A series of eight documentary films for broadcast on public and cable television and for distribution through other channels planned as part of Phase One. This series includes:


A series of eight documentary films for broadcast on public and cable television and for distribution through other channels planned as part of Phase One. This series includes:

Shot Heard 1

“The shot heard round the world:” The Coming of the Revolution, Colonial America to 1775 (56 min.)

The Boston Massacre, The Boston Tea Party, The Battles at Lexington and Concord

The settlement of the American Colonies by mostly Englishmen, the formation of colonial governments, and the tension that resulted from the economic strain on Great Britain for its prosecution of the Seven Years War with France will be chronicled in this production. It will illustrate how Great Britain’s attempt to make the American colonies pay for its debts, among other issues, brought about the revolt. The production will include a dramatic portrayal of the opening battles at Lexington and Concord, and will follow the disorganized militias from there to Boston, where they were given a commander by the Continental Congress named George Washington.

Self Evident

“We hold these truths to be self-evident:” The year, 1776 (112 min.)

The Declaration of Independence, The Battle for New York, The Battle of Trenton

No single year in the pageant of American history is more well-known than 1776, a year fully chronicled by this production. It is the first full year of the Revolutionary War. In that year more than 300 British ships carrying troops dropped anchor in New York harbor, and then came one military defeat after another for the rag-tag Continental Army. With the prospect of total defeat staring the delegates to the Second Continental Congress in the face, they drafted and issued a Declaration of Independence in the summer of that year. It was one of the most bold and dramatic moments in history. Only on Christmas night of 1776, did the Continental Army, under the command of General George Washington, finally gain a victory in the streets of Trenton, New Jersey. The production will conclude with Washington’s victory at Princeton one week later.

Upside Down

“The world turned upside down:” The crucial years of the Revolution, 1777-1783 (112 min.)

The Battle of Saratoga, Valley Forge, The War in the Carolinas, The Siege of Yorktown

The Revolutionary War continued with all its fury across all the colonies and even into the unsettled west. It will follow a Continental Army in New York, led by General Horatio Gates, that forced the surrender of a British army at Saratoga in October 1777. Chronicled will be General George Washington’s campaign in New Jersey that resulted in a series of defeats near Philadelphia and finally the terrible winter at Valley Forge. It will follow Washington as he struck a British army at Monmouth Courthouse, New Jersey. Reoccupying that colony, Washington’s army then spent the most brutal winter of the war at Morristown. Meanwhile, British forces took Savannah and Charleston and moved inland. Battles at Camden, Cowpens, King’s Mountain, Guilford Courthouse in the Carolinas led to Yorktown where Washington’s army, along with French naval and ground forces, forced the surrender of Lord Cornwallis and his British army in October 1781. A treaty was signed in Paris ending the war in 1783.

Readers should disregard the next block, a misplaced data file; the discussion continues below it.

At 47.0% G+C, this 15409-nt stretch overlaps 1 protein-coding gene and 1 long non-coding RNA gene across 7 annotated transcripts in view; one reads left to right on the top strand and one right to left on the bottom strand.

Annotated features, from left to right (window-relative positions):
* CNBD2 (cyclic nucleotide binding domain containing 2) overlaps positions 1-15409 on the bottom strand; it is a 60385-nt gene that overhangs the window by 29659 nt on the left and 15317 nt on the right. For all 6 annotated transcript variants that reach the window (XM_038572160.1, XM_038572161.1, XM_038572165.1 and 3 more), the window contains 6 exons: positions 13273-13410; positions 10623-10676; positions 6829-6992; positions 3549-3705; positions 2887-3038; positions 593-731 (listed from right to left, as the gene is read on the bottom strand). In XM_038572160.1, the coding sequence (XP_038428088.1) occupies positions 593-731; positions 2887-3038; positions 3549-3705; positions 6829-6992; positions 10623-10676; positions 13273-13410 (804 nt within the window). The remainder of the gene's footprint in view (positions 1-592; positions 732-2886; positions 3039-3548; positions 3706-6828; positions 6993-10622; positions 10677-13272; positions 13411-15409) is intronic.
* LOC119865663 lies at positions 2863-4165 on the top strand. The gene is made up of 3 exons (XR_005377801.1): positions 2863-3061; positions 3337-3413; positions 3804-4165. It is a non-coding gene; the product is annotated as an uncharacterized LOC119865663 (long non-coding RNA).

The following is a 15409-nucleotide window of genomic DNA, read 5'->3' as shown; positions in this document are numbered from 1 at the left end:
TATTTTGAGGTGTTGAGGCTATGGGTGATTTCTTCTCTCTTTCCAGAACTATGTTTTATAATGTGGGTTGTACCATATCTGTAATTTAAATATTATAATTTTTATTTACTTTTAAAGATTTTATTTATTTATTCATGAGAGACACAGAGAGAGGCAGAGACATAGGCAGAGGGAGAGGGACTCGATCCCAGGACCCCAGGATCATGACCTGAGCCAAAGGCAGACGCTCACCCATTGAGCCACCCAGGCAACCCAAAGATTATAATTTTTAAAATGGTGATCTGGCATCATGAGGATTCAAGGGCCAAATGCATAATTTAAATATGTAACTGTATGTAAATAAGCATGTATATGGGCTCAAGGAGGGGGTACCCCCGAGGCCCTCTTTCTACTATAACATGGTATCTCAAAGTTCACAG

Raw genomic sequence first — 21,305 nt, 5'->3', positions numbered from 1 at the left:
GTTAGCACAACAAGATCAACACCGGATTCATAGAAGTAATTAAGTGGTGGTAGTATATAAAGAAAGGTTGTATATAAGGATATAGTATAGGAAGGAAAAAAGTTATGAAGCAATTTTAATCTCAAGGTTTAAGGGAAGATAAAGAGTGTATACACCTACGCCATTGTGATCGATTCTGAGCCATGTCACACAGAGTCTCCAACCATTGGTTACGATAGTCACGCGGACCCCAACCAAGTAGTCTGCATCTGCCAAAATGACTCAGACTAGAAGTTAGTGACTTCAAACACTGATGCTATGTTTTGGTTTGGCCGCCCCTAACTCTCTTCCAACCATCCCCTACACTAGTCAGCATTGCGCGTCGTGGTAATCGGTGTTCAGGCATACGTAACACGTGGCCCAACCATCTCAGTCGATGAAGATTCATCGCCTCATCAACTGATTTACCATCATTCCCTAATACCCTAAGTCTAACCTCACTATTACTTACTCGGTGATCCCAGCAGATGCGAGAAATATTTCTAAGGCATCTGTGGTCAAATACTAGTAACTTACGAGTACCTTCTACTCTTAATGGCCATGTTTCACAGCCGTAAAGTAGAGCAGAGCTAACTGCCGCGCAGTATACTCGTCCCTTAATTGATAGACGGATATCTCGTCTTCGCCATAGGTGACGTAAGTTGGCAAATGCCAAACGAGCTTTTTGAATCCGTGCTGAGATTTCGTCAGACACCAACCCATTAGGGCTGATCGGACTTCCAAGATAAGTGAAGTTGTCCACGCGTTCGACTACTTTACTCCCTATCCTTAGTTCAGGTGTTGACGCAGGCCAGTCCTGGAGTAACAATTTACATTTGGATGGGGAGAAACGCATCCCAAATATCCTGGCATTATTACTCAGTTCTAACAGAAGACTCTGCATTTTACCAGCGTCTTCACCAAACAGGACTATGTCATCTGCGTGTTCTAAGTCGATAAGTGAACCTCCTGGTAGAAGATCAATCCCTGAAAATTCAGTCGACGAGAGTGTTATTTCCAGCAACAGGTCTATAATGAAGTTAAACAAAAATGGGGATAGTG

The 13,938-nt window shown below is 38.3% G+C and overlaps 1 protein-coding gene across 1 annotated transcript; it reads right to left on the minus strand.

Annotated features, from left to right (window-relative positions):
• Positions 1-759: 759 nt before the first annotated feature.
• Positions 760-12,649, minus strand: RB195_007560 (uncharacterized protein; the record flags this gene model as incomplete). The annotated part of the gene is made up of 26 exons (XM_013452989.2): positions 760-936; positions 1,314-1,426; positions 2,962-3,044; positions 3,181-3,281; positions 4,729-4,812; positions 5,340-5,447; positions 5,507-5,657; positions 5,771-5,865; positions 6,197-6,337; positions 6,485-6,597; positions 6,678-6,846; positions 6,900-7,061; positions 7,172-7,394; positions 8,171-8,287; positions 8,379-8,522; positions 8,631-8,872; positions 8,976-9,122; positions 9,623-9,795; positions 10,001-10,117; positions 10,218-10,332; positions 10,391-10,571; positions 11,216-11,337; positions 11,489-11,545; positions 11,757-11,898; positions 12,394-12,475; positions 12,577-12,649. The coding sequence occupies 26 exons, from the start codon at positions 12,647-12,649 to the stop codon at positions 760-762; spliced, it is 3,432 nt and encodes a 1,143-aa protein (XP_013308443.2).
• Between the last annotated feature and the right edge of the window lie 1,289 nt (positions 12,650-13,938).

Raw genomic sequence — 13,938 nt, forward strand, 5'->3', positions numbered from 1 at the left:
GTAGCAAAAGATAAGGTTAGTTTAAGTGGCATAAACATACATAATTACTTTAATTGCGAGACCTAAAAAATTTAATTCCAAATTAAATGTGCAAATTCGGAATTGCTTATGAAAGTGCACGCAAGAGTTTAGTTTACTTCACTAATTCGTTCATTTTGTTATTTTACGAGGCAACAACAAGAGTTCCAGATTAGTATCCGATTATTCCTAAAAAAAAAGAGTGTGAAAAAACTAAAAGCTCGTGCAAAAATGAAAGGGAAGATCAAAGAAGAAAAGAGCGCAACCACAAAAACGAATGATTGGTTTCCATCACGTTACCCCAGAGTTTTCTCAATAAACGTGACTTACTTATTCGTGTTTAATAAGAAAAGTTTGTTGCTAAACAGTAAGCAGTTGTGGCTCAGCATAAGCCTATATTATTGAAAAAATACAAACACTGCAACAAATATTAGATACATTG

Adequate Exegencies

“Adequate to the exigencies of the Union:” The drafting and ratification of the Constitution and the Bill of Rights, 1787-1791 (112 min.)

The Federal Convention, The State Ratifying Conventions, What the Constitution Means

No more remarkable document forming a government of a people has ever been drafted than the Constitution of the United States. The story of the formation of the Constitutional Convention, the debates of the delegates therein, and the creation of the final instrument in the summer of 1787 is as dramatic as it is consequential to all Americans to this day. This production will chronicle that story, as well as the lives of those who were instrumental in the creation of the American Republic. The production will explain each article of the Constitution, as well as what the framers of that document meant by those articles. As dramatic as the drafting of the Constitution was, the ratification of that document by each of the States was even more so, and that story will be fully covered. The production will conclude with a presentation of the drafting and ratification of the first eight amendments to the Constitution, the Bill of Rights, provisions that many of the States demanded as a condition of ratifying the Constitution.

Perilous Night

“Through the Perilous Night:” The War of 1812 (56 min.)

War on the High Seas, The Burning of Washington, The Frontier, Battle of New Orleans